The first step was to carefully select the best potatoes for this application and they chose the cherie variety for its small size (32-35 g), uniformity, resistance of the skin, sweetness and creamy texture. For the coating to imitate the andean tunta, the team decided to work with lactose and agalita which are both white in color. For the next step of developing a formula for food pigments to imitate the river stones, the Mugaritz team tested dentie, black vegetable paste, granular corn meal, extra virgin olive oil, dark broth and natural squid ink. For applying the coating, the team tested two application methods: a brush and dipping the potatoes in the coating mix.
Overall the team came up with 13 different formulations to test altering the proportions of kaolin, lactose, water, coloring agent and coating method. They documented and carefully evaluated the 13 resulting specimen on coating thickness, coating appearance, coating texture and overall taste to come up with the best edible river stone you can imagine!
- 80 ml water
- 60 g Agalita
- 40 g Lactose
- 12 Cherie potatoes or baby potatoes
- 0.4 g black powdered color
- 0.5 g salt
- 8 g salt to boil the potatoes
- Aioli or other sauce that pairs well with potatoes
- Bamboo skewers
- Block of wood
- Electric drill
- Optional real river stones for serving presentation
Making the base to hold the potatoes
Once the potatoes are coated, you need to let them dry suspended in the air so you get a smooth surface all around. You can skip this step and let them dry on a flat surface but one side won't be smooth. They'll still look good on the plate but the diner will notice the imperfection when holding the edible stone in the hand.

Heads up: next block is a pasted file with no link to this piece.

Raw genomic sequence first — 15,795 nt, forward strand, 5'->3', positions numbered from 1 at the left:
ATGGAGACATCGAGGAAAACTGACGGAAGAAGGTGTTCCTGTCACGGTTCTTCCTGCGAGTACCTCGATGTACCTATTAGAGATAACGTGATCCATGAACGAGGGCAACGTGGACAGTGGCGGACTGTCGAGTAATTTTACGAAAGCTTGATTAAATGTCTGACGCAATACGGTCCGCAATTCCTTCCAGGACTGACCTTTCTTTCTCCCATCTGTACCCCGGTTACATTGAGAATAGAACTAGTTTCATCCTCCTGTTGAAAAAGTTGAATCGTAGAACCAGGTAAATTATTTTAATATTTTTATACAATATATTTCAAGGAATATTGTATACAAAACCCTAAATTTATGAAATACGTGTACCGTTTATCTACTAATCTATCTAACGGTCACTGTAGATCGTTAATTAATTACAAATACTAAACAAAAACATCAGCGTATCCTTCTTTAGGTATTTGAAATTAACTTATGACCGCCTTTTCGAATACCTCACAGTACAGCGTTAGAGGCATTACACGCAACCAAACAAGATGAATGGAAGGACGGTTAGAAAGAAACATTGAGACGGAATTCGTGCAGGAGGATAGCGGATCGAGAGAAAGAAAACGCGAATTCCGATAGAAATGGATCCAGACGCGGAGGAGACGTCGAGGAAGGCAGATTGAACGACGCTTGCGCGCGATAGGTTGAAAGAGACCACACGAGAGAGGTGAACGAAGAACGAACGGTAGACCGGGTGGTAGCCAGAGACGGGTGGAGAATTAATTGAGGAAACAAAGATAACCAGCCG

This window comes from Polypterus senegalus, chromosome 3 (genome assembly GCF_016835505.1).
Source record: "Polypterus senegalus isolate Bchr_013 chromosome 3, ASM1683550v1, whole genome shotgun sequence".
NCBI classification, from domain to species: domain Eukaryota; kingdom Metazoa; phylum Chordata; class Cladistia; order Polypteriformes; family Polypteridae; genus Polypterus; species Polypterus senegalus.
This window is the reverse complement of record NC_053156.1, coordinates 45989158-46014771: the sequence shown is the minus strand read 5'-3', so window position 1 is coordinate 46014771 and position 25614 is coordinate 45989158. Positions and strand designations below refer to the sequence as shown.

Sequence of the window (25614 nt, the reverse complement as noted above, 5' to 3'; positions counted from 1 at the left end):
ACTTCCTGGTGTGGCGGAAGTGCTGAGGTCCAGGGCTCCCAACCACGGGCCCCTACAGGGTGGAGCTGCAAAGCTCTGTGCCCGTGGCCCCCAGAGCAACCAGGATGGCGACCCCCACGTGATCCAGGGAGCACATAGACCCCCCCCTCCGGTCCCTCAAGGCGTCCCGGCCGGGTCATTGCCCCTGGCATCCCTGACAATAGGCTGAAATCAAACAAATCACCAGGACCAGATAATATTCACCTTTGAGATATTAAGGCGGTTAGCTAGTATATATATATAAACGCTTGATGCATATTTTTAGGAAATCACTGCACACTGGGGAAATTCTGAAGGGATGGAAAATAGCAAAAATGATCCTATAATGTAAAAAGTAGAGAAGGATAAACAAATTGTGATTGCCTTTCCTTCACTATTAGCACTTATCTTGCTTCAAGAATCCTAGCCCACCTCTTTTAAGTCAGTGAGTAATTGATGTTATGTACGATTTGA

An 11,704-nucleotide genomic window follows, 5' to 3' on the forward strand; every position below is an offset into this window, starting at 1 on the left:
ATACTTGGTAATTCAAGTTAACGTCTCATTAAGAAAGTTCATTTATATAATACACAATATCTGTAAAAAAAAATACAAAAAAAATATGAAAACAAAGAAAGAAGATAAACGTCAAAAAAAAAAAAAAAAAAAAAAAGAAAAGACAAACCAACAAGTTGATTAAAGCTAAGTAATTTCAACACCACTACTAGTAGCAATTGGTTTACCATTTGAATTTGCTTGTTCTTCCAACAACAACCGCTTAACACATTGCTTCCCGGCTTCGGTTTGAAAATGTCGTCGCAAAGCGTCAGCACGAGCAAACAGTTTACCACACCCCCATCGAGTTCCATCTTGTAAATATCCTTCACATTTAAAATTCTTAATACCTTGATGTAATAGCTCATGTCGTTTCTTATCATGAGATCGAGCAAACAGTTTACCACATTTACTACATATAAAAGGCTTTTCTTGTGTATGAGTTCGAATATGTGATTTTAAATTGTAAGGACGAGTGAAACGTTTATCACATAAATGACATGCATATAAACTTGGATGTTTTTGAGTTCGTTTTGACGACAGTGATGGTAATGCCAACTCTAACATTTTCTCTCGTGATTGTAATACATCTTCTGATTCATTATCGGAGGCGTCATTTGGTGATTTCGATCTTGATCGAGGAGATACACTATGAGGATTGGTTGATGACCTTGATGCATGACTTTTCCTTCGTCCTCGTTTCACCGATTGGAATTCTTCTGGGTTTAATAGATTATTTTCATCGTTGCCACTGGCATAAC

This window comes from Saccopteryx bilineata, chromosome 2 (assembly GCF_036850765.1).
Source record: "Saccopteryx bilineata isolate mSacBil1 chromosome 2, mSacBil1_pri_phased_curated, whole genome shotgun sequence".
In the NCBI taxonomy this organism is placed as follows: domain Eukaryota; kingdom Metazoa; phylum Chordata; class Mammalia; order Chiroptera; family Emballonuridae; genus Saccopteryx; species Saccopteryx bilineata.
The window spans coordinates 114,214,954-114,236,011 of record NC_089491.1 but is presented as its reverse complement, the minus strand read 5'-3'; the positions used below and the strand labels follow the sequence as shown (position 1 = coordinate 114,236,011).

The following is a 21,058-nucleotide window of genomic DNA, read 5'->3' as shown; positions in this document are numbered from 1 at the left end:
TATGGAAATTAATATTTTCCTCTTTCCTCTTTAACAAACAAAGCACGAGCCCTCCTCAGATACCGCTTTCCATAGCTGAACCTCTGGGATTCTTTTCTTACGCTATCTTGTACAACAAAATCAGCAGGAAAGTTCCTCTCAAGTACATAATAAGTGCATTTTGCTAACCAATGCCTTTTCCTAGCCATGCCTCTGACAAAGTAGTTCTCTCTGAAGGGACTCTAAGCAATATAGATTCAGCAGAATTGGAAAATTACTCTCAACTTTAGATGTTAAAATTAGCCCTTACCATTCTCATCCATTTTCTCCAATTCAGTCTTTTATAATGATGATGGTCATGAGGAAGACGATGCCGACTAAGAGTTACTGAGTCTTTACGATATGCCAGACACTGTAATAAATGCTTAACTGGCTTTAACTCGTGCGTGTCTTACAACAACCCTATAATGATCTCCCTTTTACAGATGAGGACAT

1- Drill holes on the wood block, about 1.5 inch apart. Use a drill tip with the same diameter as the bamboo skewers.
Coating for limestone river stones
1- Combine the Agalita, Lactose and salt in a bowl until you get an homogeneous mix.
2- Mix the black powdered color with the water.
3- Gradually incorporate the stained water into the powder mixture, beating lightly to obtain a smooth paste.
4- Stand the batter in the refrigerator for 12 hours.
Variation: to recreate granitic river stones with black specks, do not incorporate the black coloring at this point. Mix the coloring with 7.25g of olive oil, and after letting the Agalita paste rest for 12 hours, add the blackened oil mixture.
Cooking the potatoes
1- Boil the potatoes in their skins in 0.8% salted water (8g salt per 1000g water). The potatoes should be cooked through and keep a firm texture.
2- Drain the potatoes and lay them on a tray. Let them cool to an internal temperature of 45 °C (113 °F) before proceeding with the coating step.
Coating the Potatoes
1- Pierce the flattest part of each potato with a wooden skewer and dip them into the batter.
2- Stand the potatoes vertically on a perforated surface.
3- Dry them at 60ºC (140 ºF) for 30 minute in a convection oven or dehydrator if you can fit them in. If you can't set your oven temperature this low, set it at the lowest possible temperature and leave the door partially opened a few inches, maybe placing a folded kitchen towel in the door. Leave the potatoes longer if necessary until the coating is completely dry.
4- Remove the skewers and cover the hole with more partially dehydrated batter using a spatula.
5- Allow the batter covering the hole to dry in the oven or dehydrator for another 15 min.
Assemble and Serve
1- Warm the coated potatoes in the oven at 70°C (160°F) for 5-7 minutes.
Optional: Heat a few real polished river stones the size of the potatoes in the oven too. The stones will add the finishing touch to the presentation and keep the potatoes hot for longer. Serve the potatoes in between the stones.
2- Serve a heaped portion of alioli in smaller, individual dishes.
3- The potatoes should be eaten with the fingers and the first bite should be taken without the sauce. This will accentuate the difference in the texture between the coating and its content. After that, the potatoes should be dipped into the alioli.
Reference: Culinary trompe-l’oeil: A new concept in coating. A. Luis Aduriz, J. Vergara, D. Lasan, O. Oliva, R. Perise´